This needs to be finished off......
David Bowie is a popular singer and significant art and media figure of the late 20th century. Born David Robert Jones in England on 8 January 1947, Bowie has been a major figure in the world of popular music for over four decades, and is renowned as an innovator, particularly for his work in the 1970s. He is known for his distinctive baritone voice as well as the intellectual depth and eclecticism of his work. His androgynous appearance, combined with his claim to be bi-sexual, was an iconic element to his image, particularly in the 1970s.
Bowie first caught the attention of the public in July 1969 when his song "Space Oddity" reached the top five of the UK Singles Chart. After a three-year period of experimentation he re-emerged in 1972 during the glam rock era with the flamboyant, androgynous alter ego Ziggy Stardust, spearheaded by the hit single "Starman" and the album The Rise and Fall of Ziggy Stardust and the Spiders from Mars. Bowie's impact at that time, as described by biographer David Buckley, "challenged the core belief of the rock music of its day" and "created perhaps the biggest cult in popular culture." The relatively short-lived Ziggy persona proved merely one facet of a career marked by continual reinvention, musical innovation and striking visual presentation.
In 1975, Bowie achieved his first major American crossover success with the number-one single "Fame" and the hit album Young Americans, which the singer characterised as "plastic soul". The sound constituted a radical shift in style that initially alienated many of his UK devotees. He then confounded the expectations of both his record label and his American audiences by recording the minimalist album Low (1977)—the first of three collaborations with Brian Eno over the next two years. Low, "Heroes", and Lodger, the so-called "Berlin Trilogy" albums, all reached the UK top five and received lasting critical praise. After uneven commercial success in the late 1970s, Bowie had UK number ones with the 1980 single "Ashes to Ashes", its parent album Scary Monsters (and Super Creeps), and "Under Pressure", a 1981 collaboration with Queen. He then reached a new commercial peak in 1983 with Let's Dance, which yielded several hit singles. Throughout the 1990s and 2000s, Bowie continued to experiment with musical styles, including blue-eyed soul, industrial, adult contemporary, and jungle. He has not toured since the 2003–04 Reality Tour and has not performed live since 2006. Bowie's latest studio album The Next Day was released in March 2013.
David Buckley says of Bowie: "His influence has been unique in popular culture—he has permeated and altered more lives than any comparable figure." In the BBC's 2002 poll of the 100 Greatest Britons, Bowie was placed at number 29. Throughout his career, he has sold an estimated 140 million albums. In the UK, he has been awarded nine Platinum album certifications, 11 Gold and eight Silver, and in the US, five Platinum and seven Gold certifications. In 2004, Rolling Stone ranked him 39th on their list of the "100 Greatest Artists of All Time", and 23rd on their list of the best singers of all time.
|David Bowie (1967)|
This is fascinating. A quirky and very listenable and interesting album of songs. I've come to Bowie straight from looking at Elton John, and it's such a relief to encounter bold and clever lyrics playing around with a range of original themes and ideas. The oddity is the music hall style of the album. The voice is pure Anthony Newly, and the songs could come from either a playhouse or a theatre. This is not rock. Yet the lyrics have a rock sensibility, with a (perhaps at this stage purely coincidental) touch of Syd Barrett, and the delivery is knowing, arch and arty. Bowie was coming from a world of Joe Brown, Tommy Steele, and Marty Wilde; but he also had an awareness of more rock orientated pop artist such as The Kinks and The Beatles, whose music hall influenced Sgt Peppers was recorded and released at the same time.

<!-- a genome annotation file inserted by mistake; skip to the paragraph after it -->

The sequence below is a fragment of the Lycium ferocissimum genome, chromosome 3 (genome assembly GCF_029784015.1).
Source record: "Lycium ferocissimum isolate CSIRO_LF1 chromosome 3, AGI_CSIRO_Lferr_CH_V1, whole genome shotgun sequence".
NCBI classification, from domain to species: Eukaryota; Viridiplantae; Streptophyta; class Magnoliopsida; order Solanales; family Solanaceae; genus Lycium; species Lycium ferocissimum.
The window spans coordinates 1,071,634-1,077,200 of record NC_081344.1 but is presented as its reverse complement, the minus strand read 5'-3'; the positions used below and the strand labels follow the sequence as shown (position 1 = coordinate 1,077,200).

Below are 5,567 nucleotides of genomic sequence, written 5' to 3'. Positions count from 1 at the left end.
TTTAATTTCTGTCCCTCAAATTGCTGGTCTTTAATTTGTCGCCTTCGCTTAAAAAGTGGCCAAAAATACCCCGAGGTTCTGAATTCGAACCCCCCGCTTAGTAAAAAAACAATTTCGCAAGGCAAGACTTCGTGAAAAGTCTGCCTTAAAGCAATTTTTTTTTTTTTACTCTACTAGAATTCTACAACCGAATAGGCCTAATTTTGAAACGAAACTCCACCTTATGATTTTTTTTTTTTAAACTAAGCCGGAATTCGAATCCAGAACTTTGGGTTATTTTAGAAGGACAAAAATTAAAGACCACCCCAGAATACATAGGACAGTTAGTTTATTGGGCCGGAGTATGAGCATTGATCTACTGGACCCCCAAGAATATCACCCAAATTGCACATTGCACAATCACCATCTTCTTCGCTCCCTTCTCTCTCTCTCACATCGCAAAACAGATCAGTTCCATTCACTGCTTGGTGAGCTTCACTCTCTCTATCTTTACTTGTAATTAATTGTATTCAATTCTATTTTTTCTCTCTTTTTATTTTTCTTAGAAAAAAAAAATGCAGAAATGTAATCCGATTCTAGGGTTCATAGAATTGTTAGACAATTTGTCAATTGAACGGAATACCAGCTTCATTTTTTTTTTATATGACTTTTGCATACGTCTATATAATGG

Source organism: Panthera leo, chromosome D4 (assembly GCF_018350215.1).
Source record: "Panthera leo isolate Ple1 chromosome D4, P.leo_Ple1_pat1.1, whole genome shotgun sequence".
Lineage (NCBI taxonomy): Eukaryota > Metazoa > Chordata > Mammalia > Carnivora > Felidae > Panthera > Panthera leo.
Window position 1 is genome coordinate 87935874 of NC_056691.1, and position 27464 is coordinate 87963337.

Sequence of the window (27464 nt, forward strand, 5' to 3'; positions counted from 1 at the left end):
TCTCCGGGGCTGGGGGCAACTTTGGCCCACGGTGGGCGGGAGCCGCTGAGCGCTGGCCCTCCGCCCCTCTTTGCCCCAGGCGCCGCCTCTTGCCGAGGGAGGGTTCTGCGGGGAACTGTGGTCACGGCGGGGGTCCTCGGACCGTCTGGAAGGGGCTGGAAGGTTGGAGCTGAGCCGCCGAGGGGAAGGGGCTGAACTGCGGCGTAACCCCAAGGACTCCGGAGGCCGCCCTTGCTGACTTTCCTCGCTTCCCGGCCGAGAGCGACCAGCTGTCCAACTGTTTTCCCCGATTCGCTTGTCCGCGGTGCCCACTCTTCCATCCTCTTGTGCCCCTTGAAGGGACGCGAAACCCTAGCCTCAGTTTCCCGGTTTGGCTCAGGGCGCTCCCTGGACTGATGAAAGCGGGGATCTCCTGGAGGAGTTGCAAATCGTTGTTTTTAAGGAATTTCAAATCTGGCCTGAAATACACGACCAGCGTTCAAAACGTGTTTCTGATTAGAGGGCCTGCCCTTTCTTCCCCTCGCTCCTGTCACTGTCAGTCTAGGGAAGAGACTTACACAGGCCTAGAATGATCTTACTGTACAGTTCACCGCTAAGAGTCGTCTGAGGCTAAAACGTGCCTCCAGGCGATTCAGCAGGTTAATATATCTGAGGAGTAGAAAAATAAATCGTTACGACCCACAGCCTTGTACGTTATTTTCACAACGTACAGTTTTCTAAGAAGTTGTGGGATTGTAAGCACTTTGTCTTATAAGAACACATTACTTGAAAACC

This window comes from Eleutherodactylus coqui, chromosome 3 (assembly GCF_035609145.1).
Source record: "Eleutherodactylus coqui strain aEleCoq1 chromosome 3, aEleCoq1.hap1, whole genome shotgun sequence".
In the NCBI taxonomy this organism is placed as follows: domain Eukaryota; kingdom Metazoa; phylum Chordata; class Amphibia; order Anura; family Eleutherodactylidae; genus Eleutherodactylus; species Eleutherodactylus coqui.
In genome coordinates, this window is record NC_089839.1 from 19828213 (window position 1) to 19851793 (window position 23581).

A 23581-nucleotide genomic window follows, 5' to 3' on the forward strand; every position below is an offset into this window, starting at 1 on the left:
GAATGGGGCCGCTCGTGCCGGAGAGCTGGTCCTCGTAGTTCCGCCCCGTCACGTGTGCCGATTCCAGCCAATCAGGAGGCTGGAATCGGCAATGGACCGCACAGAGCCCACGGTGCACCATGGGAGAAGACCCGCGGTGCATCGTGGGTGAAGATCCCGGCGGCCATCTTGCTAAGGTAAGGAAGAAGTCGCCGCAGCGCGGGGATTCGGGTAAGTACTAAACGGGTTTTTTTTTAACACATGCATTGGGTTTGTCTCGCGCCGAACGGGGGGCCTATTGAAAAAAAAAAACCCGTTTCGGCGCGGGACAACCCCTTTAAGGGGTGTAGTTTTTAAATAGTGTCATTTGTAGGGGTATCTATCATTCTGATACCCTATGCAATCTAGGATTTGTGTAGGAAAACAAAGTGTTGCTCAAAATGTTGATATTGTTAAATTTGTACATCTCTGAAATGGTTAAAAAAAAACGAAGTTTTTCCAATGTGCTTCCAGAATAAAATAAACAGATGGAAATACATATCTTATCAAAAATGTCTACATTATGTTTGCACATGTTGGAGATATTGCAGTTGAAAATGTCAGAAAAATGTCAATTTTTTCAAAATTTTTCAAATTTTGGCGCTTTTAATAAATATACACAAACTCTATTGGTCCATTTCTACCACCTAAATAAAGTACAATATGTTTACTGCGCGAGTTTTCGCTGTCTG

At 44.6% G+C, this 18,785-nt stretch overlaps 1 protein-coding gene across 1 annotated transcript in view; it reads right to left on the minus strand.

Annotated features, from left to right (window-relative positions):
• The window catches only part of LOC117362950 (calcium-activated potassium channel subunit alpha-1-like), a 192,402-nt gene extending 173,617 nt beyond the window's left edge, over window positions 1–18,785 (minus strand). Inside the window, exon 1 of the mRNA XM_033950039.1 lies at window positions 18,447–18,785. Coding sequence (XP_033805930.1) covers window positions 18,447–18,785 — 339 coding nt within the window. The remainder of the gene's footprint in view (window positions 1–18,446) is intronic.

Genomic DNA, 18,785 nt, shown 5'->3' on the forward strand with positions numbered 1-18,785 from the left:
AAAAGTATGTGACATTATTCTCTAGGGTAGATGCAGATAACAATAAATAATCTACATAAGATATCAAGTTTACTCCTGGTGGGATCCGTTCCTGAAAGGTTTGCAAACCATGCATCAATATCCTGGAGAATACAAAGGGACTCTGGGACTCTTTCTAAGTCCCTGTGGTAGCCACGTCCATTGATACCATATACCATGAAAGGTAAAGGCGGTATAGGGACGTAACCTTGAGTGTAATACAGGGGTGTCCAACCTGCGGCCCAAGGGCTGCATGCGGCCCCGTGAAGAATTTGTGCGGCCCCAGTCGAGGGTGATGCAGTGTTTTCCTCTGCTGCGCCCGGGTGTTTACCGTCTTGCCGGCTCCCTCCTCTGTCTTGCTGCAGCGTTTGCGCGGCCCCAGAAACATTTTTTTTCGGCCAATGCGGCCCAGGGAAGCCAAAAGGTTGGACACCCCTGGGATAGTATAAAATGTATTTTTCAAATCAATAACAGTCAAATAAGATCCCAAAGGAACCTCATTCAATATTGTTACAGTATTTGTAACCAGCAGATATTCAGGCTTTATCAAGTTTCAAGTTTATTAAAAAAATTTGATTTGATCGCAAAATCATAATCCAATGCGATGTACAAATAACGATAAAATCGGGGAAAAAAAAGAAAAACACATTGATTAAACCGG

|Back cover of US release|
Other debut albums in the same year include Al Stewart's Bed Sitter Images; Van Morrison's Blowin' Your Mind; Captain Beefheart's Safe as Milk; Strawberry Alarm Clock's Incense & Peppermint; Pink Floyd's The Piper at the Gates of Dawn, which indicate that Bowie's album is very much of its time. Yet it is also the work of someone who will become one of the most important, influential and fascinating musical and media figures of the late 20th century. It wasn't successful - apparently the album wasn't promoted, and it would be two years and a different record company before his nest album.
I like the album. The quirky lyrics and somewhat daft 1967 approach combined with easy listening tunes make it an intriguing and listenable album. It's not a major album, and it's not on the same level as some of the other debut albums mentioned above, but it certainly beats almost every album that Elton John has released.
|David Bowie / Space Oddity (1969)|
More readily accepted by Bowie fans, critics and Bowie himself as the first "proper" Bowie" album, as he is using his own voice, and the music is more rock focused. However, the songs and lyrics are pretty much the same as the first album, just different production, voice, and approach. I find it rather messy and lacking the quirky charm, energy and easy listening appeal of the first album. There is a lack of direction about it all, with a different feel to each song, sometimes Al Stewart, sometimes so it all feels rather random and amateurish. The first track "Space Oddity" was a hit as a single, allowing Bowie to buy a flat, and to feel excited about his future as an artist. But the album itself sold poorly, and Bowie drifted for a while before hitting success again with the "Starman" single and the Ziggy Stardust tour. The album was re-released in 1972 under the name Space Oddity, but has recently been returned to its original name. Space Oddity and Memory of a Free Festival provide nice moments, but mostly the album is boring and difficult to listen to all the way through without some impatience.
"Letter to Hermione" is one of Bowie's rare personal songs. It's about the break up of his relationship with Hermione Farthingale, She is also the girl in "An Occasional Dream" and "Unwashed And Somewhat Slightly Dazed". In the video accompanying "Where Are We Now?" he wore a t-shirt with the words "Song for Norway", a film for which she left him to act in. They appeared together in the film Love You Till Tuesday. She is the girl with mousy hair in "Life On Mars?"
Rating: 2 1/2
|The Man Who Sold The World (1970)|